Unfortunately, in contrast to its health benefits, beetroots contain also oxalic acid; high levels of which lead to the production of kidney stones and their related negative health outcomes [58]. Moreover, oxalate, by chelating metal ions (such as magnesium and calcium), may inhibit their absorption. Thus, the consumption of red beetroots in large amounts may lead to negative health effects.
Table 1. The content of bioactive compounds in red beets and beet juices.
Compound Concentration * Sample References
Betanin 128.7 ± 22.0 beet [8]
797 − 421.7 beet juices [25]
797 ± 24.0 Organic beet juice [59]
406 ± 17.0 Conventional beet juice [59]
705 ± 156 Beet extract [31]
Vulgahantin I 321 − 432.1 Beet juices [25]
424 ± 16.0 Organic beet juice [59]
311 ± 13.0 Conventional beet juice [59]
397 ± 100 Beet extract [31]
Myricetin 0.27 ± 0.091 Organic beets [28]
0.30 ± 0.109 Conventional beets [28]
Luteolin 0.14 ± 0.004 Organic beets [28]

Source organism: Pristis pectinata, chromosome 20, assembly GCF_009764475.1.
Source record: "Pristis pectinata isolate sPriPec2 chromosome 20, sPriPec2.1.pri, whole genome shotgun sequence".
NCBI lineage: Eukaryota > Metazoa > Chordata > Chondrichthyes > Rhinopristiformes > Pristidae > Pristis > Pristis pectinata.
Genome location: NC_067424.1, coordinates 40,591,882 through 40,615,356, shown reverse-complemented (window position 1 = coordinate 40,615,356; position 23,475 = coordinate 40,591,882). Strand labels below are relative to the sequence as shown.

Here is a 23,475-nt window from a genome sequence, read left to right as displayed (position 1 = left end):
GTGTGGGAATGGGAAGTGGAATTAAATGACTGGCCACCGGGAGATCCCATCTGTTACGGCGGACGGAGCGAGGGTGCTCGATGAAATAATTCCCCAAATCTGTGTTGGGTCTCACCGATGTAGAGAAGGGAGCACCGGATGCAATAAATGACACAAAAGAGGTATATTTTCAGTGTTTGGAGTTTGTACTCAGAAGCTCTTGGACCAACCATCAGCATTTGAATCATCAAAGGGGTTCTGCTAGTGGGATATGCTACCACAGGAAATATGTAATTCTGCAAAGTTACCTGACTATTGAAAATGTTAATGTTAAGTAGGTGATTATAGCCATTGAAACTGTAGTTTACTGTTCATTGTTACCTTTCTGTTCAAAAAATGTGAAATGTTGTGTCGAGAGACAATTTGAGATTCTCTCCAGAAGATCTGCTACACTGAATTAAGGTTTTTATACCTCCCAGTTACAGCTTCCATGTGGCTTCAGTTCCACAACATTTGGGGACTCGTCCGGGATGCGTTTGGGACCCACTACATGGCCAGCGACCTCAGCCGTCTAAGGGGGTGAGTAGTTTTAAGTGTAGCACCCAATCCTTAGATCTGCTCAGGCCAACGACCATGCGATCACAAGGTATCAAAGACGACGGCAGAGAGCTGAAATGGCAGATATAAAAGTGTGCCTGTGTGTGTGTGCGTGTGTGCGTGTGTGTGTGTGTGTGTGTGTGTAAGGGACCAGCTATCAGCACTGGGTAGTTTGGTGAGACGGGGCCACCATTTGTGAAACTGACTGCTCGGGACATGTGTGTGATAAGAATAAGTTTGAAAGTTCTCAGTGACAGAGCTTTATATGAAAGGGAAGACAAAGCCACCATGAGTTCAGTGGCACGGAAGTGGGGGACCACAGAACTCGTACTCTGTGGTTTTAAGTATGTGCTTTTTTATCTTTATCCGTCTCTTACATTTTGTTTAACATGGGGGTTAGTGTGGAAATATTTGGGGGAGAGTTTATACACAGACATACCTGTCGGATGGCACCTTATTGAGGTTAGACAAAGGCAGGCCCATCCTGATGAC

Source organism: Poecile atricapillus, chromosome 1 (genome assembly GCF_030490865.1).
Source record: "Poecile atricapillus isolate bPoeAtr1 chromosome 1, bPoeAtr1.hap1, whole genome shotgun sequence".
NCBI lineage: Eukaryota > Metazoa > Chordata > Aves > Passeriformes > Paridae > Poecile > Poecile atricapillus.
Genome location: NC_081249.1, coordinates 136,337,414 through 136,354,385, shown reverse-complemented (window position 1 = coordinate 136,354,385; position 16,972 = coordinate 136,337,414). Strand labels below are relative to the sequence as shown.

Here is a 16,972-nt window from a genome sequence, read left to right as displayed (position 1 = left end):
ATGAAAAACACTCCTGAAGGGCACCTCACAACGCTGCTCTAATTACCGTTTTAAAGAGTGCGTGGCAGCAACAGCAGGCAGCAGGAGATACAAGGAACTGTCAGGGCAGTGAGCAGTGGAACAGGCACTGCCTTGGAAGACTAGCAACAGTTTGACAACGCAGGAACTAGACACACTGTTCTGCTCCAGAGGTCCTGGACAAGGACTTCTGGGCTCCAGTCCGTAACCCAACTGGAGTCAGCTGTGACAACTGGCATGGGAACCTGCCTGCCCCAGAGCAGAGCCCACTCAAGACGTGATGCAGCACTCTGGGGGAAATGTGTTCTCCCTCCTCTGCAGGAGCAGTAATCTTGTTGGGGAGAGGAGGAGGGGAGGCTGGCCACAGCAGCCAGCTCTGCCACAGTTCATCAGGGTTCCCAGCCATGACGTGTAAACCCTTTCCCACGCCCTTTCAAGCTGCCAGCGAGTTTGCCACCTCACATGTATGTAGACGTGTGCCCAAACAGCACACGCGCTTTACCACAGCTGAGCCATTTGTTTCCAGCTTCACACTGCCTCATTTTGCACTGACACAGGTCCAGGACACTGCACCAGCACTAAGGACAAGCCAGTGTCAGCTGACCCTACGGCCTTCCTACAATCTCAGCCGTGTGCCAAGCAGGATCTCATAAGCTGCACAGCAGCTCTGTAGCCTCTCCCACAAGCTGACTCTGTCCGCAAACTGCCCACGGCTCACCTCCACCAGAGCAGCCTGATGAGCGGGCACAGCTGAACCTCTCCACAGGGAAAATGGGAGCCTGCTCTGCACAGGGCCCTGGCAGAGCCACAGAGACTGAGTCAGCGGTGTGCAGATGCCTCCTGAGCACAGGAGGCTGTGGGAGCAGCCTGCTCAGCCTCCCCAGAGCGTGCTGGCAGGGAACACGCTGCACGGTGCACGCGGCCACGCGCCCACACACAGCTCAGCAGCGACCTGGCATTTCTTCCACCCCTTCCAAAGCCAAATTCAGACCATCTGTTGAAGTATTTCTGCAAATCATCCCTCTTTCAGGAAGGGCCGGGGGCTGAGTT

0.13 ± 0.003 Conventional beets [28]
Quercetin 0.13 ± 0.017 Organic beets [28]
0.010 ± 0.009 Conventional beets [28]
0.0023 Fresh red beets [29]
0.009 Commercial juice [29]
Epicatechin 3.20 Intact beet [11]
2.1 ± 0.100 Commercial juice [25]
0.253 Fresh beet [29]
0.202 Fermented beet [29]
0.034 Commercial juice [29]
Catechin 0.715 ± 0.018 Commercial juice [25]
6.73 ± 0.031 Organic juice [25]
Polyphenolic acids
Gallic acid 36.40 ± 23.77 Organic beet [28]
65.93 ± 45.38 Conventional beet [28]
0.147± 0.008 Commercial juice [25]
1.24 ± 0.054 Organic juice [25]
Chlorogenic acid 1.70 ± 0.55 Beet juice [60]
4.67 ± 3.67 Organic beet [28]
2.29 ± 2.09 Conventional beet [28]
1.80 Intact beet [11]
Caffeic acid 2.22 ± 0.75 Beet juice [60]
2.40 ± 0.050 Commercial beet juice [25]
0.900 ± 0.008 Organic beet juice [25]
0.74 ± 0.40 Organic beet [28]
0.77 ± 0.28 Conventional beet [28]